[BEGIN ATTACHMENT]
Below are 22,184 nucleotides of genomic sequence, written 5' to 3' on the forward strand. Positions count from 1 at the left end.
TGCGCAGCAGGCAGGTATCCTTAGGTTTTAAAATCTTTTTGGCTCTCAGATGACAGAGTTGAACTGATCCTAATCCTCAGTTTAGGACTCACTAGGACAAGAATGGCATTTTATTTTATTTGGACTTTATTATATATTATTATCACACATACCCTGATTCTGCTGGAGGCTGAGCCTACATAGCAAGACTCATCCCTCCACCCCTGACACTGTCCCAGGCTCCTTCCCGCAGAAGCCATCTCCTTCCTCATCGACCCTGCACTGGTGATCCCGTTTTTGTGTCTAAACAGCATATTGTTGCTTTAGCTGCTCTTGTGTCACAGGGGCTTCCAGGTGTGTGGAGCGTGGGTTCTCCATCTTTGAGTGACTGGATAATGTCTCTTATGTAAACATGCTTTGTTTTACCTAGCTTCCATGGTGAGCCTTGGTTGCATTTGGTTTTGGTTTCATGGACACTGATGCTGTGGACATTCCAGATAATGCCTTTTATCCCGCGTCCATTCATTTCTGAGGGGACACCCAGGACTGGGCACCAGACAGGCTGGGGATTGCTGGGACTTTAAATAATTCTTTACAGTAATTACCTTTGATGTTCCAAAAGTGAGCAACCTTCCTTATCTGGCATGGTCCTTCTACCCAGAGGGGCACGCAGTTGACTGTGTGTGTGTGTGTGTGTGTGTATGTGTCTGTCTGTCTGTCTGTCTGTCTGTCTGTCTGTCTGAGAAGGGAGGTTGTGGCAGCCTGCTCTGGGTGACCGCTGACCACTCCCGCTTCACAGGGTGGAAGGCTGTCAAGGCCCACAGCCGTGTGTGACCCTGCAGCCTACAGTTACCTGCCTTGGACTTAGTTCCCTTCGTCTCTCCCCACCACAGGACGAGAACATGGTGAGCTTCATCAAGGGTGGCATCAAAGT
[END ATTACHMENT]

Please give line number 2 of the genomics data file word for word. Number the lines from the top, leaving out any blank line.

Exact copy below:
TGCGCAGCAGGCAGGTATCCTTAGGTTTTAAAATCTTTTTGGCTCTCAGATGACAGAGTTGAACTGATCCTAATCCTCAGTTTAGGACTCACTAGGACAAGAATGGCATTTTATTTTATTTGGACTTTATTATATATTATTATCACACATACCCTGATTCTGCTGGAGGCTGAGCCTACATAGCAAGACTCATCCCTCCACCCCTGACACTGTCCCAGGCTCCTTCCCGCAGAAGCCATCTCCTTCCTCATCGACCCTGCACTGGTGATCCCGTTTTTGTGTCTAAACAGCATATTGTTGCTTTAGCTGCTCTTGTGTCACAGGGGCTTCCAGGTGTGTGGAGCGTGGGTTCTCCATCTTTGAGTGACTGGATAATGTCTCTTATGTAAACATGCTTTGTTTTACCTAGCTTCCATGGTGAGCCTTGGTTGCATTTGGTTTTGGTTTCATGGACACTGATGCTGTGGACATTCCAGATAATGCCTTTTATCCCGCGTCCATTCATTTCTGAGGGGACACCCAGGACTGGGCACCAGACAGGCTGGGGATTGCTGGGACTTTAAATAATTCTTTACAGTAATTACCTTTGATGTTCCAAAAGTGAGCAACCTTCCTTATCTGGCATGGTCCTTCTACCCAGAGGGGCACGCAGTTGACTGTGTGTGTGTGTGTGTGTGTGTATGTGTCTGTCTGTCTGTCTGTCTGTCTGTCTGTCTGTCTGAGAAGGGAGGTTGTGGCAGCCTGCTCTGGGTGACCGCTGACCACTCCCGCTTCACAGGGTGGAAGGCTGTCAAGGCCCACAGCCGTGTGTGACCCTGCAGCCTACAGTTACCTGCCTTGGACTTAGTTCCCTTCGTCTCTCCCCACCACAGGACGAGAACATGGTGAGCTTCATCAAGGGTGGCATCAAAGT